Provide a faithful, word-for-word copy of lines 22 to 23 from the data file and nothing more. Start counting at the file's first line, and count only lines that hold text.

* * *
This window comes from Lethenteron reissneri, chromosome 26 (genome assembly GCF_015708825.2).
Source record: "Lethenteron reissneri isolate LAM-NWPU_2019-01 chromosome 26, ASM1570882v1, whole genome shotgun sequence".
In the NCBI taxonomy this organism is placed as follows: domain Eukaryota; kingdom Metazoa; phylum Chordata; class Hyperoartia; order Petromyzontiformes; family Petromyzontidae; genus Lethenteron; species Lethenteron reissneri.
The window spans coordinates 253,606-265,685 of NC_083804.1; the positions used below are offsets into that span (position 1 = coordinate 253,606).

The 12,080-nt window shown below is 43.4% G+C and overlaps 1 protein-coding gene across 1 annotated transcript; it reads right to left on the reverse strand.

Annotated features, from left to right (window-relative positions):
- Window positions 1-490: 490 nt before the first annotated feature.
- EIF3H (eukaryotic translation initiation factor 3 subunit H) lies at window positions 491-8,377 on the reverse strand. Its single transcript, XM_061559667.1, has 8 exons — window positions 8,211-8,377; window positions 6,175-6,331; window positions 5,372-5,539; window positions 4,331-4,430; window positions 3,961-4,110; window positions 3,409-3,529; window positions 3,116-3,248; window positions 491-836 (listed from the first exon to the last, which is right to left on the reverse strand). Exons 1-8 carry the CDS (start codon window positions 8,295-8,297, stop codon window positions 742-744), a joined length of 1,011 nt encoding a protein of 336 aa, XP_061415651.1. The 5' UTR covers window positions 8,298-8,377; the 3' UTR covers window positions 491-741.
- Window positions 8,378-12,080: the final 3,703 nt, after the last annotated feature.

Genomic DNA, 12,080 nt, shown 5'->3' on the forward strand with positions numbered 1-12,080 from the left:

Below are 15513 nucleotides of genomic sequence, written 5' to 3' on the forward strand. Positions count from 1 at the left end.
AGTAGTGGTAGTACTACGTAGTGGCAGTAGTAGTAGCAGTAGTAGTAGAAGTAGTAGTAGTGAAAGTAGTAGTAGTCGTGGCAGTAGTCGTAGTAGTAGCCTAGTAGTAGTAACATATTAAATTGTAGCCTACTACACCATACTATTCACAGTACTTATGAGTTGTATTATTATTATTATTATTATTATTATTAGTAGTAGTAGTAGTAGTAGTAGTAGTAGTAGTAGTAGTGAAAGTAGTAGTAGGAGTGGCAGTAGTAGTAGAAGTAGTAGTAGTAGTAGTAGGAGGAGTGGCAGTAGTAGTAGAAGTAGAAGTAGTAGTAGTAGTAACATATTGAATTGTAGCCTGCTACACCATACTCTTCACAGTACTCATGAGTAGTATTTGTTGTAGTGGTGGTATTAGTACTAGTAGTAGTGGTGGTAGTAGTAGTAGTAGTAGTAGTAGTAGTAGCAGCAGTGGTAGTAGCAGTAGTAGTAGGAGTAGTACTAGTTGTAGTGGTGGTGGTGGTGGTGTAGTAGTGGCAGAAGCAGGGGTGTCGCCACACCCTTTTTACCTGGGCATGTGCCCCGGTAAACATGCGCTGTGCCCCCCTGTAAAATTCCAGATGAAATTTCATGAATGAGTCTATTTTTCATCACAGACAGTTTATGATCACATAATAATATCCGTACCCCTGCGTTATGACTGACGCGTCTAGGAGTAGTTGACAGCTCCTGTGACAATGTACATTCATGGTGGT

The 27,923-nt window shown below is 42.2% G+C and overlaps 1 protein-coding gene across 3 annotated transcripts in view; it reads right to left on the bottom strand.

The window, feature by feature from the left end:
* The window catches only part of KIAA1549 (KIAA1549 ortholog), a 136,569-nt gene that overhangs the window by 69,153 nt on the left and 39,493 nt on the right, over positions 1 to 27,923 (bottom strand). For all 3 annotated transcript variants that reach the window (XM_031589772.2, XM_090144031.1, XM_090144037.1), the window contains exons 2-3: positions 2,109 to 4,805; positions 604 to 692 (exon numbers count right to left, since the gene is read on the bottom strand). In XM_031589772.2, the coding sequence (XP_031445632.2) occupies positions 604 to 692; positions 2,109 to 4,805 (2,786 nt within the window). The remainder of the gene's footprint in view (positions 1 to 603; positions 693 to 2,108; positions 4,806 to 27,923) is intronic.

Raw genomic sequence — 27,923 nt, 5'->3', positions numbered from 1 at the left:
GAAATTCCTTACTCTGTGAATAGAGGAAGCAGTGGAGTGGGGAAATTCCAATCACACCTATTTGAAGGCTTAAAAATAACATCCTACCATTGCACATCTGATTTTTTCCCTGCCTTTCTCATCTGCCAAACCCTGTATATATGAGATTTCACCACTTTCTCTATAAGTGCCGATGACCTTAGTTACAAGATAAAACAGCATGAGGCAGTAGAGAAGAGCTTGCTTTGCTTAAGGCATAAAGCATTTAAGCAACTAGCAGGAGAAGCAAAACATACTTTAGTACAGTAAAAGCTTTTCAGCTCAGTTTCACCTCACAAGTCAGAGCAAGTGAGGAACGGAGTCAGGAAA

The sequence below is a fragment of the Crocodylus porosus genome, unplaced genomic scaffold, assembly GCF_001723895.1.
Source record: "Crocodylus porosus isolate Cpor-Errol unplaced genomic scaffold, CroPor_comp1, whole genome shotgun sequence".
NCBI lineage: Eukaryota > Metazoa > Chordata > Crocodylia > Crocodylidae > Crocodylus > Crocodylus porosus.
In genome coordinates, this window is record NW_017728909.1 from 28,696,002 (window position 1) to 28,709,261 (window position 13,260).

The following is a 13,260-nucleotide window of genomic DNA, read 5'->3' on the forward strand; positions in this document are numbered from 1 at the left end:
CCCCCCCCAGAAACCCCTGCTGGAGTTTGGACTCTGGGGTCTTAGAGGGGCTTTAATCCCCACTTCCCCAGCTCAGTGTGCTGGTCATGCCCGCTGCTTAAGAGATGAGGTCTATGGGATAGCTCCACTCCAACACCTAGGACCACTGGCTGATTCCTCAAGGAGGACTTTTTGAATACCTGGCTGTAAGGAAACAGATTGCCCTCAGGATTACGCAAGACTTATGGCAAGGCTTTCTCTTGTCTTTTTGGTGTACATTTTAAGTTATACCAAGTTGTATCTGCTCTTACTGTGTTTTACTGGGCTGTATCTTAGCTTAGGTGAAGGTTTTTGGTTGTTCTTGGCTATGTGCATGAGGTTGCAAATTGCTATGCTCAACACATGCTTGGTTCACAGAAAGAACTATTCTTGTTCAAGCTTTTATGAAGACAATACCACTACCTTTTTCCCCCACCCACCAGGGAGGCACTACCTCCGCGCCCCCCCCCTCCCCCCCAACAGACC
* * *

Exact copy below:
The following is a 13,260-nucleotide window of genomic DNA, read 5'->3' on the forward strand; positions in this document are numbered from 1 at the left end:
CCCCCCCCAGAAACCCCTGCTGGAGTTTGGACTCTGGGGTCTTAGAGGGGCTTTAATCCCCACTTCCCCAGCTCAGTGTGCTGGTCATGCCCGCTGCTTAAGAGATGAGGTCTATGGGATAGCTCCACTCCAACACCTAGGACCACTGGCTGATTCCTCAAGGAGGACTTTTTGAATACCTGGCTGTAAGGAAACAGATTGCCCTCAGGATTACGCAAGACTTATGGCAAGGCTTTCTCTTGTCTTTTTGGTGTACATTTTAAGTTATACCAAGTTGTATCTGCTCTTACTGTGTTTTACTGGGCTGTATCTTAGCTTAGGTGAAGGTTTTTGGTTGTTCTTGGCTATGTGCATGAGGTTGCAAATTGCTATGCTCAACACATGCTTGGTTCACAGAAAGAACTATTCTTGTTCAAGCTTTTATGAAGACAATACCACTACCTTTTTCCCCCACCCACCAGGGAGGCACTACCTCCGCGCCCCCCCCCTCCCCCCCAACAGACC